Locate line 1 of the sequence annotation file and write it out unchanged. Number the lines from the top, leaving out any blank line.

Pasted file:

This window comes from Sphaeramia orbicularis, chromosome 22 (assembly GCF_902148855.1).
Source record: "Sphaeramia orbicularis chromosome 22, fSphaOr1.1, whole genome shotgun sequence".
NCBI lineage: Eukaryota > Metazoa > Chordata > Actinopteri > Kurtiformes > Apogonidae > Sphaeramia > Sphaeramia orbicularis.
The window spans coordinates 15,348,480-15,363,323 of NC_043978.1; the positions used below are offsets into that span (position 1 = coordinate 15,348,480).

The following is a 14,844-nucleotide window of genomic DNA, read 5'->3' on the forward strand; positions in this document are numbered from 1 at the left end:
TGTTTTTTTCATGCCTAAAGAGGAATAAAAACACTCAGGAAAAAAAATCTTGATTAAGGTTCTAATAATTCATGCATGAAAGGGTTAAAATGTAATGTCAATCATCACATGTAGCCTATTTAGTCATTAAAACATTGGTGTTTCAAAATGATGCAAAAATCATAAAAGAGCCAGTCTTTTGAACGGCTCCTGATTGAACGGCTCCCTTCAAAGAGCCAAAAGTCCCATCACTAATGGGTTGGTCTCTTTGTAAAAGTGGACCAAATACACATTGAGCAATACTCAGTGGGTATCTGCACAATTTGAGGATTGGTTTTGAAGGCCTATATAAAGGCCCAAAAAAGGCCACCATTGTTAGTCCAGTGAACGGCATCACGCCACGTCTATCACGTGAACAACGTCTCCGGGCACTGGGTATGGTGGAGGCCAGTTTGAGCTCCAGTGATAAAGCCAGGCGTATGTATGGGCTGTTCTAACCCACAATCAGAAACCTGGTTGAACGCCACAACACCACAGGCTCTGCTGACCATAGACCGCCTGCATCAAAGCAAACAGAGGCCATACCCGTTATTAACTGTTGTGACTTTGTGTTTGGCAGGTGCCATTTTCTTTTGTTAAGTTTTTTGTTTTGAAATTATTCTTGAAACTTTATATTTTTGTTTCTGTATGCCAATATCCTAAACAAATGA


This window comes from Sphaeramia orbicularis, chromosome 22 (assembly GCF_902148855.1).